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The relevance of LXD in European youth work

For the youth sector, we have leaned heavily on the two main, continental actors for methodology, funding and quality improvement, namely the European Commission, primarily through its youth programme Erasmus +, and the Council of Europe, primarily through its Youth Department. Both of these institutions cover all of the EU, as well as a number of countries bordering the union.


For the youth sector, the following documents have been selected and reviewed:

- The European Youth Strategy (2019-2027)

- The European Charter on Local youth work

- The Council of Europe (CoE) – Scope and purpose of the Recommendation – definition and scope of youth work

- The European Training Strategy Competence Model for youth workers to Work International


The current European Youth Strategy does not mention Learning Experience Design (LXD) or any design practices specifically for youth workers. But it does have a strong focus on engaging young people and mentions the need for youth workers to adapt to the new needs and interests of young people to truly connect with them. It also stresses the importance of using digital tools and finding innovative ways to reach out to all young people. Especially those with fewer opportunities.

This capacity to adapt and create innovative programmes for young people is closely related to LXD, as the concept is founded on the capacity to design meaningful and authentic learning experiences for each learner.

While setting guidelines for youth work practitioners, neither the European Charter on Local Youth Work nor the CoE Recommendation on Youth Work mentions LXD or any similar practice directly. However, they both clearly state the importance of establishing learning environments that are playful, meaningful, and engaging, but also promote autonomy and the development of critical thinking skills.


The importance of involving young people throughout the process - from designing to implementing, and evaluating activities and projects - is highlighted in both documents. This clearly indicates the need for youth workers to have the tools and the capacity to design learning experiences in a learner-centred approach.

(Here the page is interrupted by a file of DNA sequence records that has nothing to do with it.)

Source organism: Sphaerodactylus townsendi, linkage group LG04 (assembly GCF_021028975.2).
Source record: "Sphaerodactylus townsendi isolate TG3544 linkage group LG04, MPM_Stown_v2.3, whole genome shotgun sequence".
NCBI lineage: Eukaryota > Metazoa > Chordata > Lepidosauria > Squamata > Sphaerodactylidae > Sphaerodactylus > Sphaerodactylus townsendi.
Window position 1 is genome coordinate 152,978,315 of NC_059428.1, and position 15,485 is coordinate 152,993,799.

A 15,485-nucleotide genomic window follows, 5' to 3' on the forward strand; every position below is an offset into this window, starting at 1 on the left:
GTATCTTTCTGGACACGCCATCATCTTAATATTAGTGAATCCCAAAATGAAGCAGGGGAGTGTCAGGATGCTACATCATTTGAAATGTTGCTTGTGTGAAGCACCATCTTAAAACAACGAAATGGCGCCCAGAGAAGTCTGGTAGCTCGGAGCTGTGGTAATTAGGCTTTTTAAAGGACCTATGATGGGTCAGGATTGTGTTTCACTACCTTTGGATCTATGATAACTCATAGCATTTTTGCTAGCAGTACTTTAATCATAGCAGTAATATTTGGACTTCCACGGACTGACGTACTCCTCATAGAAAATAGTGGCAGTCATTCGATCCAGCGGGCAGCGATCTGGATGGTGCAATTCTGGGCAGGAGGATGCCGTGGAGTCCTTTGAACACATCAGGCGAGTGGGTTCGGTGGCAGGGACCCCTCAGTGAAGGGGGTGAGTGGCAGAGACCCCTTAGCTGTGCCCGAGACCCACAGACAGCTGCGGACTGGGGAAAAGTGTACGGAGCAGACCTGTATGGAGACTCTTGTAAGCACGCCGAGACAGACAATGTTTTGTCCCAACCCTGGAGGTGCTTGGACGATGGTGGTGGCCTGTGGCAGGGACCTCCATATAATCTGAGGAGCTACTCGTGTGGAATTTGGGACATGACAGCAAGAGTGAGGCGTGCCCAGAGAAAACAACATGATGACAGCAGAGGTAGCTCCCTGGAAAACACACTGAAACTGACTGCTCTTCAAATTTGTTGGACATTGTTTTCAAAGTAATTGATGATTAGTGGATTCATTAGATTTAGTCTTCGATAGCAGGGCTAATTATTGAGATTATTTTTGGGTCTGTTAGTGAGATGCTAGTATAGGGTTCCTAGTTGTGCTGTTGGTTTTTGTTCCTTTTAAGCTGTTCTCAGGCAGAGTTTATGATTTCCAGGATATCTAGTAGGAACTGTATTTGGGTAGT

The Competence Model for youth workers to work internationally mentions specific competencies the facilitation of individual and group learning in an enriching environment and the design of programmes. Both of these are concepts closely related to LXD and contain many common elements.

In other words, LXD seems to be a new concept in the field of youth work and non-formal learning, but mostly in semantics.

The concept of designing learning processes or establishing rich learning environments that are engaging and learner-centred while taking the learner’s needs into account has been, and is, part of European youth work and non-formal educational practices. Several concepts are in focus in the youth work sector, which are also part of the backbone of learning experience design. Among these are:

  • The active participation of young people in all stages of the learning process, including its design;

  • The focus on young people’s needs and interests;

  • The capacity for youth workers to be creative, innovate and adapt to new realities and contexts;

  • The capacity to combine and create methods and approaches that result in meaningful learning experiences;

  • Adherence to non-formal learning principles

These dimensions are fundamental to international youth work and correlate to aspects of LXD. These correlations contribute to our understanding that LXD can be an innovative approach that assists youth workers to fulfil their mission of supporting young people’s personal development and active involvement in society.


Crucial for both LXD and European youth work is the learner-centredness and the contextualisation of the approach. However, with regards to the value focus, which is so important in European youth work, LXD is not automatically on the same page. Youth work promotes human rights, participation, democracy and intercultural dialogue. These values are important layers to add when adapting existing LXD tools to this field.


Another very important aspect of the design process in youth work is that young people should be co-designers whenever possible. This aspect of the learners being actively involved in the design process of their own learning experience is not fully present in the LXD design original concept but needs to be seriously reflected upon if LXD is to become relevant for this field.

Based on the reviewed documents there is a clear need to create learning experiences in digital environments that young people know and use. We find that LXD is a constructive response to the need for innovation and creativity in the field, potentially also covering digital environments. As a whole, it fuels out-of-the-box thinking and represents a new opportunity for the kind of competence development of youth workers that these documents request and promote.


This article is included in our project research report "Learning experience design in the school system, youth sector, and museum field". Check more information here, and download the full report here.

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